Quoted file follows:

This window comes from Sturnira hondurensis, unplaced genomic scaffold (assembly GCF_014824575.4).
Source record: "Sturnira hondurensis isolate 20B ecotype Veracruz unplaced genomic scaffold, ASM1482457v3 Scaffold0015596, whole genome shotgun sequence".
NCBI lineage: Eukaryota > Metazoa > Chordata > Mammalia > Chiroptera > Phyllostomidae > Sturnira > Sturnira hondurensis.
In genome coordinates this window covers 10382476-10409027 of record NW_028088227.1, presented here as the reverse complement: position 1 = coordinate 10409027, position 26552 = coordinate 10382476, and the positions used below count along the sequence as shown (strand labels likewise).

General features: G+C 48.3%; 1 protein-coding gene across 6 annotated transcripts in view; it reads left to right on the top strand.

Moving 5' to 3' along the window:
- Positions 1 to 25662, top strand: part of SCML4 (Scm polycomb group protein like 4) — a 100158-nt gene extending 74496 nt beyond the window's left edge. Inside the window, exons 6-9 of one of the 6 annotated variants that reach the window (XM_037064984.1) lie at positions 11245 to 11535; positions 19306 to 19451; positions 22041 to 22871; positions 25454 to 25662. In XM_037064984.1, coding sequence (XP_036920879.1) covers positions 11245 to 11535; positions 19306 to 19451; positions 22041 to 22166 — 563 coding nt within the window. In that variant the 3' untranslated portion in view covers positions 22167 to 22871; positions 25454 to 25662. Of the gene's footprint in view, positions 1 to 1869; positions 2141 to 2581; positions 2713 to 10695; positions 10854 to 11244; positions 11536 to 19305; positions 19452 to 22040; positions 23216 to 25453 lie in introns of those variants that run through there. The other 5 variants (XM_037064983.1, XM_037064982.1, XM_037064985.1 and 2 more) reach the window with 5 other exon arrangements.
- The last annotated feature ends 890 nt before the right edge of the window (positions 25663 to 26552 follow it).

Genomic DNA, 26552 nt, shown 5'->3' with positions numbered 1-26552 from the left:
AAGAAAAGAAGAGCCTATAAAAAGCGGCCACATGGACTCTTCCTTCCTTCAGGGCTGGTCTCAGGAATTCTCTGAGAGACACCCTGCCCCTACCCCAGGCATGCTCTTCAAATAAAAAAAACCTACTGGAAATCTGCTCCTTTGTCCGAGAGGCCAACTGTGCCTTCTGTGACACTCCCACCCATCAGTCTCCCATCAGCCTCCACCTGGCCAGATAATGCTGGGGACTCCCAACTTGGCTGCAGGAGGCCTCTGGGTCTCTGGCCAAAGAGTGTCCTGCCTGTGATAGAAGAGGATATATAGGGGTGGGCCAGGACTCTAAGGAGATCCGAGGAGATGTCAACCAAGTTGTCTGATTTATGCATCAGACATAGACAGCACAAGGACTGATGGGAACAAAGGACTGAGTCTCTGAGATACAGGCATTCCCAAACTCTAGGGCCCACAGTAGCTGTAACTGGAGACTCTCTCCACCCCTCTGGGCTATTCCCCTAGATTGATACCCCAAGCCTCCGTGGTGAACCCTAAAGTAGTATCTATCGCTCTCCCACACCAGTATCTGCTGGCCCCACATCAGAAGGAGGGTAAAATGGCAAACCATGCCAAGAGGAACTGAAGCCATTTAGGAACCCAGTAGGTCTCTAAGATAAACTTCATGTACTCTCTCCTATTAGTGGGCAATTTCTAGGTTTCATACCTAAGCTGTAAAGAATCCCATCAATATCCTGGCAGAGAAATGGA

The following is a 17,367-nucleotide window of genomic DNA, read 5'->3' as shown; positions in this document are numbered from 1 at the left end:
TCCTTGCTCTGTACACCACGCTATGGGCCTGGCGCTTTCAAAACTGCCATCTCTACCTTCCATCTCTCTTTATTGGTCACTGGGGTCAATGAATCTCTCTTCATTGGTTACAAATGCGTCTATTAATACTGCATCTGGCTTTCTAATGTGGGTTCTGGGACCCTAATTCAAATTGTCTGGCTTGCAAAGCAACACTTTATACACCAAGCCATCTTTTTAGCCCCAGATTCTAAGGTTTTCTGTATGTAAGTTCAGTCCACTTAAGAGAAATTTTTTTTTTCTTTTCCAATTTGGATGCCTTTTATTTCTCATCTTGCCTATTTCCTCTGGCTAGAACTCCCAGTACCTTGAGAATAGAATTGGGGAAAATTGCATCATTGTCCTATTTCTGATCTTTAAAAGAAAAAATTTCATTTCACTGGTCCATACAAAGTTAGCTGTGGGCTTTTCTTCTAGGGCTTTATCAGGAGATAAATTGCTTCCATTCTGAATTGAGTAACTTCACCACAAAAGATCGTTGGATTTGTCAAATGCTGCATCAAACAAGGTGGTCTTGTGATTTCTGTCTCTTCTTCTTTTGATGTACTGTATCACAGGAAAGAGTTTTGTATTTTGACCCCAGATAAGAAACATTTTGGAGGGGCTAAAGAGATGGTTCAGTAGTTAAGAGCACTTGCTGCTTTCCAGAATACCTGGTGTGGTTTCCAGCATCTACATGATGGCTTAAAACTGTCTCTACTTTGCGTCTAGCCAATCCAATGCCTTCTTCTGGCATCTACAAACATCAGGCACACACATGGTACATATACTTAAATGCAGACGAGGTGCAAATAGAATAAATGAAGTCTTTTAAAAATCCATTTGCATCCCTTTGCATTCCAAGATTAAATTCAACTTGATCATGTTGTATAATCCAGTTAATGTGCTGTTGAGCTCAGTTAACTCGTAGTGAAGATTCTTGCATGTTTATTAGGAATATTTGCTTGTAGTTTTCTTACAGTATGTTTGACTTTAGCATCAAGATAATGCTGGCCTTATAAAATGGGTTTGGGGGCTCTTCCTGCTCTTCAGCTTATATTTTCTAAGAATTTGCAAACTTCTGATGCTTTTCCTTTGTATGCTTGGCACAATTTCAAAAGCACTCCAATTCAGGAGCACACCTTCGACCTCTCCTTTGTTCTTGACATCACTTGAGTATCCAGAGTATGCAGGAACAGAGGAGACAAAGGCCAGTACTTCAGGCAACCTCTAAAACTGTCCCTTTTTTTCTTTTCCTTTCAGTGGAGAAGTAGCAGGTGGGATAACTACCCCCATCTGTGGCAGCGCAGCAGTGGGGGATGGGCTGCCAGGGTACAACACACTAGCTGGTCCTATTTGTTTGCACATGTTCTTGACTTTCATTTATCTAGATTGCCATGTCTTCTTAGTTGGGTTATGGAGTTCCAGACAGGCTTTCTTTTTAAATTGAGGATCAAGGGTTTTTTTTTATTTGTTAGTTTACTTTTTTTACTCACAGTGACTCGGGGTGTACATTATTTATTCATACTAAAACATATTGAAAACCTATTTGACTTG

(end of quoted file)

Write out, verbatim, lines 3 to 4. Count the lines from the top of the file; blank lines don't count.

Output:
NCBI lineage: Eukaryota > Metazoa > Chordata > Mammalia > Chiroptera > Phyllostomidae > Sturnira > Sturnira hondurensis.
In genome coordinates this window covers 10382476-10409027 of record NW_028088227.1, presented here as the reverse complement: position 1 = coordinate 10409027, position 26552 = coordinate 10382476, and the positions used below count along the sequence as shown (strand labels likewise).